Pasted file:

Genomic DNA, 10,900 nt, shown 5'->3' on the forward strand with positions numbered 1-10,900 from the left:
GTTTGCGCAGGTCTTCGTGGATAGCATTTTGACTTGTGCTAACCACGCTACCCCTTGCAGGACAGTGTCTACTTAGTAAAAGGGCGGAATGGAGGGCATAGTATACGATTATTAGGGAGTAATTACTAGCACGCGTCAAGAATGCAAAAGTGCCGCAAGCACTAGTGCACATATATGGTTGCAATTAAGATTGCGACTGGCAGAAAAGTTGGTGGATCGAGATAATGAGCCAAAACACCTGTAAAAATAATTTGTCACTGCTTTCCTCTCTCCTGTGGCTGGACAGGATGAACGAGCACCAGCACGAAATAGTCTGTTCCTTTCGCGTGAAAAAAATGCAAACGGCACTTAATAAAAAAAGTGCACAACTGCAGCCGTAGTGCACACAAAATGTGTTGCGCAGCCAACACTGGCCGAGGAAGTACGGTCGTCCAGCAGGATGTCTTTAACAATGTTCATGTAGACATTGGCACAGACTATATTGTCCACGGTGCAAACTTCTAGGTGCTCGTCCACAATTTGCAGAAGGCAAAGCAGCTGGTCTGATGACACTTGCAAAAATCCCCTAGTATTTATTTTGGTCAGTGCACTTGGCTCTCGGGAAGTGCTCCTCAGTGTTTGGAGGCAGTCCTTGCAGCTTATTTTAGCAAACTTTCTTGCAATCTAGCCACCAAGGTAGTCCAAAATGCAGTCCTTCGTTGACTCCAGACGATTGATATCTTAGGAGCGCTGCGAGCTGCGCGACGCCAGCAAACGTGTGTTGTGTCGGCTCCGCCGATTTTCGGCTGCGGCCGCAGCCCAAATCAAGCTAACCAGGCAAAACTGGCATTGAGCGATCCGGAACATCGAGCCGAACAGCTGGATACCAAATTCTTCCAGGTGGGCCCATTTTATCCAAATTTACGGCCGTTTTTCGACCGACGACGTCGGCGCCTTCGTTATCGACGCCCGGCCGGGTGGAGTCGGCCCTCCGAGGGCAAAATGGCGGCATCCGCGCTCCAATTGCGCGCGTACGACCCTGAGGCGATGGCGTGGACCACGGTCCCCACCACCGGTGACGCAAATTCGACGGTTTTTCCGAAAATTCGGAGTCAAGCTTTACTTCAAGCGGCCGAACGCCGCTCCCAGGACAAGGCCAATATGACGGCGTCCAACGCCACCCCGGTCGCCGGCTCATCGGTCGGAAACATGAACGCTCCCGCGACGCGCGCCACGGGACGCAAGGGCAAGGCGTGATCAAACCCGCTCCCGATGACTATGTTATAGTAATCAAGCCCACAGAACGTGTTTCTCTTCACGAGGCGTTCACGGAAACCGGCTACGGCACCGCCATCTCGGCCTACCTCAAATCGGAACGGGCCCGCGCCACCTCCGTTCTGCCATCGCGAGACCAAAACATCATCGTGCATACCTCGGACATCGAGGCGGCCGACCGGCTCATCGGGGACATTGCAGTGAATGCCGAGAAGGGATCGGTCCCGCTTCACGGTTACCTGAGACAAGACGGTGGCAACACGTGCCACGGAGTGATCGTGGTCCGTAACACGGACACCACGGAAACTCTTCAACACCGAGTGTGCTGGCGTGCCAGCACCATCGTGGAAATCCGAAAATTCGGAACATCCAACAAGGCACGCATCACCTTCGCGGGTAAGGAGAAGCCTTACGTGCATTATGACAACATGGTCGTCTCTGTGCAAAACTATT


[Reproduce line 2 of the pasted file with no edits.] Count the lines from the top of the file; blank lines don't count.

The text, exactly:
GTTTGCGCAGGTCTTCGTGGATAGCATTTTGACTTGTGCTAACCACGCTACCCCTTGCAGGACAGTGTCTACTTAGTAAAAGGGCGGAATGGAGGGCATAGTATACGATTATTAGGGAGTAATTACTAGCACGCGTCAAGAATGCAAAAGTGCCGCAAGCACTAGTGCACATATATGGTTGCAATTAAGATTGCGACTGGCAGAAAAGTTGGTGGATCGAGATAATGAGCCAAAACACCTGTAAAAATAATTTGTCACTGCTTTCCTCTCTCCTGTGGCTGGACAGGATGAACGAGCACCAGCACGAAATAGTCTGTTCCTTTCGCGTGAAAAAAATGCAAACGGCACTTAATAAAAAAAGTGCACAACTGCAGCCGTAGTGCACACAAAATGTGTTGCGCAGCCAACACTGGCCGAGGAAGTACGGTCGTCCAGCAGGATGTCTTTAACAATGTTCATGTAGACATTGGCACAGACTATATTGTCCACGGTGCAAACTTCTAGGTGCTCGTCCACAATTTGCAGAAGGCAAAGCAGCTGGTCTGATGACACTTGCAAAAATCCCCTAGTATTTATTTTGGTCAGTGCACTTGGCTCTCGGGAAGTGCTCCTCAGTGTTTGGAGGCAGTCCTTGCAGCTTATTTTAGCAAACTTTCTTGCAATCTAGCCACCAAGGTAGTCCAAAATGCAGTCCTTCGTTGACTCCAGACGATTGATATCTTAGGAGCGCTGCGAGCTGCGCGACGCCAGCAAACGTGTGTTGTGTCGGCTCCGCCGATTTTCGGCTGCGGCCGCAGCCCAAATCAAGCTAACCAGGCAAAACTGGCATTGAGCGATCCGGAACATCGAGCCGAACAGCTGGATACCAAATTCTTCCAGGTGGGCCCATTTTATCCAAATTTACGGCCGTTTTTCGACCGACGACGTCGGCGCCTTCGTTATCGACGCCCGGCCGGGTGGAGTCGGCCCTCCGAGGGCAAAATGGCGGCATCCGCGCTCCAATTGCGCGCGTACGACCCTGAGGCGATGGCGTGGACCACGGTCCCCACCACCGGTGACGCAAATTCGACGGTTTTTCCGAAAATTCGGAGTCAAGCTTTACTTCAAGCGGCCGAACGCCGCTCCCAGGACAAGGCCAATATGACGGCGTCCAACGCCACCCCGGTCGCCGGCTCATCGGTCGGAAACATGAACGCTCCCGCGACGCGCGCCACGGGACGCAAGGGCAAGGCGTGATCAAACCCGCTCCCGATGACTATGTTATAGTAATCAAGCCCACAGAACGTGTTTCTCTTCACGAGGCGTTCACGGAAACCGGCTACGGCACCGCCATCTCGGCCTACCTCAAATCGGAACGGGCCCGCGCCACCTCCGTTCTGCCATCGCGAGACCAAAACATCATCGTGCATACCTCGGACATCGAGGCGGCCGACCGGCTCATCGGGGACATTGCAGTGAATGCCGAGAAGGGATCGGTCCCGCTTCACGGTTACCTGAGACAAGACGGTGGCAACACGTGCCACGGAGTGATCGTGGTCCGTAACACGGACACCACGGAAACTCTTCAACACCGAGTGTGCTGGCGTGCCAGCACCATCGTGGAAATCCGAAAATTCGGAACATCCAACAAGGCACGCATCACCTTCGCGGGTAAGGAGAAGCCTTACGTGCATTATGACAACATGGTCGTCTCTGTGCAAAACTATT